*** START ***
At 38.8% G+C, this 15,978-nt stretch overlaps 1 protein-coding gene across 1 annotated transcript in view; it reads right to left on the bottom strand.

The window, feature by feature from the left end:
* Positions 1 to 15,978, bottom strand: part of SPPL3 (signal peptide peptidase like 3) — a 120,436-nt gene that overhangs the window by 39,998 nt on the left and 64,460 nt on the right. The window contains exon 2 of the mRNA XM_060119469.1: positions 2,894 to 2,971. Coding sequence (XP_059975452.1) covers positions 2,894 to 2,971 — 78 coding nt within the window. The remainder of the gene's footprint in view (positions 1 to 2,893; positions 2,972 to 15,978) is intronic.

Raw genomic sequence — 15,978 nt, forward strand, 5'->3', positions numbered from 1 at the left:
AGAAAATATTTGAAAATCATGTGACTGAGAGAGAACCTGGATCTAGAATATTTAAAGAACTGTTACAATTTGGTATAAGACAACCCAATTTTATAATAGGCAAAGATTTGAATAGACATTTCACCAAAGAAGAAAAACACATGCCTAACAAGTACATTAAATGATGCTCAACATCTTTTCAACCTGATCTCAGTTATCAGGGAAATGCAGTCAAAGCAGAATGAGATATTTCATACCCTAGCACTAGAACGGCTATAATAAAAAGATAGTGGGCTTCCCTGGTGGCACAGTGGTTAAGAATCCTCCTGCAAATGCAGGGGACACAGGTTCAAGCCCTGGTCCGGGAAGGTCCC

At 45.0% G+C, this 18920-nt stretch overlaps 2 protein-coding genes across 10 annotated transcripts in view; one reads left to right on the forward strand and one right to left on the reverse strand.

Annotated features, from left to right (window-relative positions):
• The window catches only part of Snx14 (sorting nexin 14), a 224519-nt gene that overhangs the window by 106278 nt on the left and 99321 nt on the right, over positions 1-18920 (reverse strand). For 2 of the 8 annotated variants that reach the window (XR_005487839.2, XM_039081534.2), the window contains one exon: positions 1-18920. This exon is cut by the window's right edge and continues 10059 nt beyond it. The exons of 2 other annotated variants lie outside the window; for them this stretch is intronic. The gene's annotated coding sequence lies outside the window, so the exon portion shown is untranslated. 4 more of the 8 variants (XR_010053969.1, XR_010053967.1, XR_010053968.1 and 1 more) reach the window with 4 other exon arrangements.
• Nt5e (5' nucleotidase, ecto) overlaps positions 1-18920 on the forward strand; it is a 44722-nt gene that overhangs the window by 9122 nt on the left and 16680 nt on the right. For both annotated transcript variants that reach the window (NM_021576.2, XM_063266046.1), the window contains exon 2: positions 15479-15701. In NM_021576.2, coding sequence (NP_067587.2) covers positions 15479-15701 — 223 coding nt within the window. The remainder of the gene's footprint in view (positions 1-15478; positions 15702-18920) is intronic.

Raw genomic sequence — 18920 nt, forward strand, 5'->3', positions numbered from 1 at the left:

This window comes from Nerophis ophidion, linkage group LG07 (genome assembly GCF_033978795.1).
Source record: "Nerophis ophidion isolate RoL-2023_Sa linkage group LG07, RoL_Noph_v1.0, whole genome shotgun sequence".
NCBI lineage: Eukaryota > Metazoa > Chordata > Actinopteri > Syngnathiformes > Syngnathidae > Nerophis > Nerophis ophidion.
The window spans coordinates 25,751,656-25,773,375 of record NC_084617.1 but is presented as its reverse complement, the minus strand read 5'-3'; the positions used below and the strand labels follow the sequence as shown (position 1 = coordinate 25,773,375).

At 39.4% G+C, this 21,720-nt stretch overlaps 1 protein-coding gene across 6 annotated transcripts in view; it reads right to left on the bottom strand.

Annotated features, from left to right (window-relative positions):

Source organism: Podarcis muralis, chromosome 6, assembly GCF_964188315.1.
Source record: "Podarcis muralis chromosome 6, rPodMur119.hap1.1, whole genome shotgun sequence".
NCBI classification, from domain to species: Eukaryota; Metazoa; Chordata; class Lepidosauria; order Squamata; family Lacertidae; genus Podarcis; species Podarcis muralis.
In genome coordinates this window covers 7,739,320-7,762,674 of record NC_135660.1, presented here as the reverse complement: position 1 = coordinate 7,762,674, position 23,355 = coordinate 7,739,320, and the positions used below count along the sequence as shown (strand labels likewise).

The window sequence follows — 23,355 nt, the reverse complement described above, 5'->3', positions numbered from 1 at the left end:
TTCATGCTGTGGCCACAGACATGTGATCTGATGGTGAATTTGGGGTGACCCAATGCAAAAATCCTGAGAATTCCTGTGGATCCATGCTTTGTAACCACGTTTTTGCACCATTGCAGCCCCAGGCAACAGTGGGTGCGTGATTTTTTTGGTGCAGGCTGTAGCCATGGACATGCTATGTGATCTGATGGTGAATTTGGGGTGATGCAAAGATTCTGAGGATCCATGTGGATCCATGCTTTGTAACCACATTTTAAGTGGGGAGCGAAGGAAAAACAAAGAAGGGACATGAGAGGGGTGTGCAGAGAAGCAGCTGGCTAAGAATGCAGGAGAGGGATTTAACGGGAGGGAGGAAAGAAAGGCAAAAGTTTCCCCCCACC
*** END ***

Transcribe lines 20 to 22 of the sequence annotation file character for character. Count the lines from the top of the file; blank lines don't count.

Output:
In genome coordinates this window covers 7,739,320-7,762,674 of record NC_135660.1, presented here as the reverse complement: position 1 = coordinate 7,762,674, position 23,355 = coordinate 7,739,320, and the positions used below count along the sequence as shown (strand labels likewise).

The window sequence follows — 23,355 nt, the reverse complement described above, 5'->3', positions numbered from 1 at the left end:
TTCATGCTGTGGCCACAGACATGTGATCTGATGGTGAATTTGGGGTGACCCAATGCAAAAATCCTGAGAATTCCTGTGGATCCATGCTTTGTAACCACGTTTTTGCACCATTGCAGCCCCAGGCAACAGTGGGTGCGTGATTTTTTTGGTGCAGGCTGTAGCCATGGACATGCTATGTGATCTGATGGTGAATTTGGGGTGATGCAAAGATTCTGAGGATCCATGTGGATCCATGCTTTGTAACCACATTTTAAGTGGGGAGCGAAGGAAAAACAAAGAAGGGACATGAGAGGGGTGTGCAGAGAAGCAGCTGGCTAAGAATGCAGGAGAGGGATTTAACGGGAGGGAGGAAAGAAAGGCAAAAGTTTCCCCCCACC